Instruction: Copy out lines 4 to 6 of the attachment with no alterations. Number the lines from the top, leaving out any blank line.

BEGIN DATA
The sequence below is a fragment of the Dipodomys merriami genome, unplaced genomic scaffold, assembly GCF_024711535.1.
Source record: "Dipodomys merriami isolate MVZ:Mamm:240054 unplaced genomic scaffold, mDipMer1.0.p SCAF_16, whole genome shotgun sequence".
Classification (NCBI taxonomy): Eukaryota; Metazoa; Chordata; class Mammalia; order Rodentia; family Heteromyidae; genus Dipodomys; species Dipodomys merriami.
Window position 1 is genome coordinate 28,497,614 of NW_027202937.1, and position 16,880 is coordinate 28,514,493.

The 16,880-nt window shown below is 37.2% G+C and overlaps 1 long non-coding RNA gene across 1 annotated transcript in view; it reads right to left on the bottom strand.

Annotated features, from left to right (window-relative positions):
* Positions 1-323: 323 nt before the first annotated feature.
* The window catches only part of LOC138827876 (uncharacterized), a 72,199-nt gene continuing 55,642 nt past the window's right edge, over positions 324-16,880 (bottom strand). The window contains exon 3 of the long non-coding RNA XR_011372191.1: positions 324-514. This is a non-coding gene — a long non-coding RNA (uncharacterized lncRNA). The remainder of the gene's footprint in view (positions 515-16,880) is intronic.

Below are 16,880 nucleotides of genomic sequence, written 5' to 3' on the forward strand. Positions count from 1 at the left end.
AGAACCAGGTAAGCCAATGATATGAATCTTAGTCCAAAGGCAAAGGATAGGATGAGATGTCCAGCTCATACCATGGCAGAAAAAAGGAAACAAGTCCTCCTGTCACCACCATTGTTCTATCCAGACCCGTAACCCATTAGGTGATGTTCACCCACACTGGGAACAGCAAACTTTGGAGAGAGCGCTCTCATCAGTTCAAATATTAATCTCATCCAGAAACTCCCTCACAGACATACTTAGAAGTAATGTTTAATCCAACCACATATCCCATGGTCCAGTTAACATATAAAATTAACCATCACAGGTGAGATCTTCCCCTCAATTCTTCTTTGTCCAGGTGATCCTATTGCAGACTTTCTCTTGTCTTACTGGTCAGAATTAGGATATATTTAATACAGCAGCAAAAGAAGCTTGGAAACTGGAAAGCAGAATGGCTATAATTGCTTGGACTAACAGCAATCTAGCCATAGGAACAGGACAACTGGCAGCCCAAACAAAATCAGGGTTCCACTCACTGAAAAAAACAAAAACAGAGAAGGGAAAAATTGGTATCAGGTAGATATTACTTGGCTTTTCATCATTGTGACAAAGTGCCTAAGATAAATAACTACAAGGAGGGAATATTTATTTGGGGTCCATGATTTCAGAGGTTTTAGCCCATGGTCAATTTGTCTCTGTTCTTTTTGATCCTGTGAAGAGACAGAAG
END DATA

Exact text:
Window position 1 is genome coordinate 28,497,614 of NW_027202937.1, and position 16,880 is coordinate 28,514,493.

The 16,880-nt window shown below is 37.2% G+C and overlaps 1 long non-coding RNA gene across 1 annotated transcript in view; it reads right to left on the bottom strand.

Annotated features, from left to right (window-relative positions):